The Lowdown: Will Cordiant's Boss Be Back after the Break? ; Michael Bungey Is Used to Getting out of Scrapes, and He'll Have to Do It Again at the Troubled Ad Group. Heather Tomlinson Reports
Tomlinson, Heather, The Independent (London, England)
When Cordiant Communications reports its half-year results this Friday, it is unlikely the champagne corks will be popping. Turnover at the advertising and marketing group is expected to be down around 11 per cent, and the prospect of more cost-cutting measures is becoming increasingly likely.
However, should shareholders be offered a glass of bubbly, they might drink deep as they recall the track record of chief executive Michael Bungey and his experience of coming through tight financial scrapes. When he ran his own advertising agency two decades ago, and the piggy bank was almost empty, he had an unusual solution. He used the last of the money to throw an upmarket champagne party, inviting the great and good. The event went well, and four of the guests ended up becoming clients, so saving the company.
Cordiant may not be bankrupt. But it could do with an extra client or four. Times are hard for ad agencies because companies have become less keen to advertise over the past two years, and competition for clients is now fierce.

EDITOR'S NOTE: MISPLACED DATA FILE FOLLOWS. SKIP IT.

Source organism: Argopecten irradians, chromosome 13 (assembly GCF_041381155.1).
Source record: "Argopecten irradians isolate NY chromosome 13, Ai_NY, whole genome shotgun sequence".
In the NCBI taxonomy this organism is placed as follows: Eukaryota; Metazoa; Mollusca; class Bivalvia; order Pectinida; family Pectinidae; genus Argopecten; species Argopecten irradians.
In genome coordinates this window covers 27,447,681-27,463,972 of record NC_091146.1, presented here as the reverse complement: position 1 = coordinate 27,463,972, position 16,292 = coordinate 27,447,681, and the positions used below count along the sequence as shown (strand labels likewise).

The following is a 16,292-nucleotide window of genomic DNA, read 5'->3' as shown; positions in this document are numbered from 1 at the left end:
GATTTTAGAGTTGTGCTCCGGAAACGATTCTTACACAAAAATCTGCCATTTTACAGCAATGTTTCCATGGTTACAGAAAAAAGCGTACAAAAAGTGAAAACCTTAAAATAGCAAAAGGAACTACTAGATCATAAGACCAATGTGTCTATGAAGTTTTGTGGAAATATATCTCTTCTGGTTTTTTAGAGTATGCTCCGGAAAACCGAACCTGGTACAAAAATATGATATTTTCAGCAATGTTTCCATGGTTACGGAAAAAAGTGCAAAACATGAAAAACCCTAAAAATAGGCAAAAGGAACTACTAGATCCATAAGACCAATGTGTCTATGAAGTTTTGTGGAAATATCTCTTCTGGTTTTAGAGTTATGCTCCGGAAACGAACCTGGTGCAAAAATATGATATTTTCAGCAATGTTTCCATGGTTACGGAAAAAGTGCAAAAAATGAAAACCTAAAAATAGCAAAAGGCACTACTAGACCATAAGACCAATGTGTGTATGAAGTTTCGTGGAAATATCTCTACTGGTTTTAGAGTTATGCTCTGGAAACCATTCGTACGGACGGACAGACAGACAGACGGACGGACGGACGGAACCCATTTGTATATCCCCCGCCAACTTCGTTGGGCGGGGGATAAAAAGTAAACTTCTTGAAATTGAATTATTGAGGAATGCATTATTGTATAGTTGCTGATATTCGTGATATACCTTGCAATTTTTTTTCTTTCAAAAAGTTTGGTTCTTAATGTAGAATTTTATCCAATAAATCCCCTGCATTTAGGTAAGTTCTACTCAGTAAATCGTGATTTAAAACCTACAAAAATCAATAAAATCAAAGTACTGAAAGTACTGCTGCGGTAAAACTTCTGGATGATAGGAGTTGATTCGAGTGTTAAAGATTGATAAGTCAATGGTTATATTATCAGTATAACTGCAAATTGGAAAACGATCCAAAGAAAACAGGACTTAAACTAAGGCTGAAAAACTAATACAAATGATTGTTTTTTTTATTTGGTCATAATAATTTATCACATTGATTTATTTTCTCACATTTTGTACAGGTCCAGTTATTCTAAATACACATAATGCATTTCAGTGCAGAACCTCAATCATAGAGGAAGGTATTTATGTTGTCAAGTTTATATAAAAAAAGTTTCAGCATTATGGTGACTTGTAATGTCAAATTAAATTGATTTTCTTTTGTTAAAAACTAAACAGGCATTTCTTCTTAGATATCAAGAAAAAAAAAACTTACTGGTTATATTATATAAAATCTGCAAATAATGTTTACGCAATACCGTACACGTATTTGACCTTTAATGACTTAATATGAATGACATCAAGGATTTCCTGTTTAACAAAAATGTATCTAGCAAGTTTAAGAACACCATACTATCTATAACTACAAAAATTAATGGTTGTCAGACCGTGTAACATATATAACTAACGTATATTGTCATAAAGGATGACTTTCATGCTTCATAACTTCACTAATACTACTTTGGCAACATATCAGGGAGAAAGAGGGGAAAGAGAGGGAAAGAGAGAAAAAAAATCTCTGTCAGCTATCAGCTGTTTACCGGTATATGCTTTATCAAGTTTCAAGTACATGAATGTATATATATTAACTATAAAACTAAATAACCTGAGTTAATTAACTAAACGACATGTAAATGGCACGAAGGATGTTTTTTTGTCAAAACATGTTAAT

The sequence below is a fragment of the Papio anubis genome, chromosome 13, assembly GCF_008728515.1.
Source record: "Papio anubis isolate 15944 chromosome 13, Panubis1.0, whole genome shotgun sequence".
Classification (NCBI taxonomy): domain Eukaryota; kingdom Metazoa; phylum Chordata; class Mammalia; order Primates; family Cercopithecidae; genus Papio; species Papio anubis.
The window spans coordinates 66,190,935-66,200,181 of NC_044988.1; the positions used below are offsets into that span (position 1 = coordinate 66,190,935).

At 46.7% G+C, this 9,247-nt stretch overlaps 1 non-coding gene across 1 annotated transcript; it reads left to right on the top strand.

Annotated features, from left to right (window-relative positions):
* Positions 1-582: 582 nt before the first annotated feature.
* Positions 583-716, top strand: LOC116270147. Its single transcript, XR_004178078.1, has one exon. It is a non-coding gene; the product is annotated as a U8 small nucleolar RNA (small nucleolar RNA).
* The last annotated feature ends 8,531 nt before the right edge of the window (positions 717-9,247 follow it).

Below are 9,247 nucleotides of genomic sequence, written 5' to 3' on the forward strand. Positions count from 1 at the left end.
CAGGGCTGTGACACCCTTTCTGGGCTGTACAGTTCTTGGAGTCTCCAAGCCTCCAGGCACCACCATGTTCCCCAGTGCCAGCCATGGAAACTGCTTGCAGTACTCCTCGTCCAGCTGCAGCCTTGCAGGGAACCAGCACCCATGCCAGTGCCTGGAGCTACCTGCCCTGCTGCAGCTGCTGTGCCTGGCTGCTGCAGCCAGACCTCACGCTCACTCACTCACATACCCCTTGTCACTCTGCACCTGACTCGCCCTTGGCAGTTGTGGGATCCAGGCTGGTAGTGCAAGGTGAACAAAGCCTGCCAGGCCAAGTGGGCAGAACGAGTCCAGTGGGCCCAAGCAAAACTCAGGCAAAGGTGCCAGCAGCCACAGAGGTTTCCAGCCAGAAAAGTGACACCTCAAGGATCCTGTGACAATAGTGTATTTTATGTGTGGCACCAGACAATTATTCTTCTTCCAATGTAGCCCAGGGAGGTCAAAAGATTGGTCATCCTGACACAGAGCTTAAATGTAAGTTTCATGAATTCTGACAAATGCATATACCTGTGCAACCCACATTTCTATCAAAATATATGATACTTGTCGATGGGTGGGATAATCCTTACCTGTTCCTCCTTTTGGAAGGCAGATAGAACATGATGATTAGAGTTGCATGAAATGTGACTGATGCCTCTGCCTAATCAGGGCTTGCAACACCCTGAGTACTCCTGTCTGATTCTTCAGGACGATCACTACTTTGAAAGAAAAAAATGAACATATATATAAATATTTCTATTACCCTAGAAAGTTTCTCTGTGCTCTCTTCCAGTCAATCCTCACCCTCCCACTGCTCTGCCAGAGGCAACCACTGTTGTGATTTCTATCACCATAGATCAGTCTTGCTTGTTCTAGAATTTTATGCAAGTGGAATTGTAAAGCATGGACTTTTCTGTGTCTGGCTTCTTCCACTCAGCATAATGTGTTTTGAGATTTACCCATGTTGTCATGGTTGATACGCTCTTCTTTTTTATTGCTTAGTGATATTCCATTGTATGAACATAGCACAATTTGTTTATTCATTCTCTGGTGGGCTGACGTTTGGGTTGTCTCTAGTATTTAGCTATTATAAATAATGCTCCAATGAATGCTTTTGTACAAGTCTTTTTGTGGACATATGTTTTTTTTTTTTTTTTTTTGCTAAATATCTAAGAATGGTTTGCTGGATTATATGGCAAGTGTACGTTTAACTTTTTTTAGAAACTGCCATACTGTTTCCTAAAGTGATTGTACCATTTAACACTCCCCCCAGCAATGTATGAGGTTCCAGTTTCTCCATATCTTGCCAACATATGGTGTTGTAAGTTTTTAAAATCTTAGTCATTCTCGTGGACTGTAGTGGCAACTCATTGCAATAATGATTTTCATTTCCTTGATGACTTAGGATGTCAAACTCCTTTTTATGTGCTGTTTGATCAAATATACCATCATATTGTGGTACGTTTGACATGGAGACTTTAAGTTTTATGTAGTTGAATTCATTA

At Cordiant, the pain has been exacerbated by a hangover from an exuberant acquisition spree. In 2000, when economic times were better and prices were high, the company spent pounds 279m buying Lighthouse Global, the owner of PR firm Financial Dynamics, and pounds 113m on Healthworld, a healthcare consultancy. It also forked out pounds 32m for MicroArts Corporation, an American e-commerce consultancy whose performance since then has mirrored the rest of the dot-com sector.
Burgeoning debts from the Lighthouse purchase have already forced the company into a humiliating concession to its banks, when the terms of its loans had to be renegotiated earlier this year. The interest rates were hiked up and the banks now control dividend policy and the use of cash in the business. Meanwhile, some analysts think the company won't be able to stick to the new loan terms.
"Our big concern is that Cordiant will breach its banking covenants shortly," says Johnathan Barrett, media analyst at stockbroker Teather & Greenwood. "We have seen a major deterioration in the advertising market since the refinancing, and any loss of revenue is felt very quickly."
The company officially denies this is a risk, though some insiders are less certain. Similarly, after a series of profits warnings last year, and a miserable trading update in June, investors are not optimistic. Some say the only hope is a bid from a rival ad company. But there have been expectations of this for the past five years, which have never been realised. Mounting gloom has brought the share price down: in the past few weeks it has reached an all-time low of 49p.
The share slide has attracted eagle-eyed investors, though some are not welcome guests. The corporate raider Active Value, run by Julian Treger and Brian Myerson, has decided the company is easy prey and has built up a 9 per cent stake. It is believed that Mr Treger and Mr Myerson intend to increase their holding, call for an emergency general meeting and push for management changes.
They have yet to win the hearts and minds of other shareholders, and some observers question their rationale. "Due to agencies' heavy cost bases, they need to be run particularly well financially to make them capable of dealing with downturns," says Mr Barrett. "To turn Cordiant around would require time. …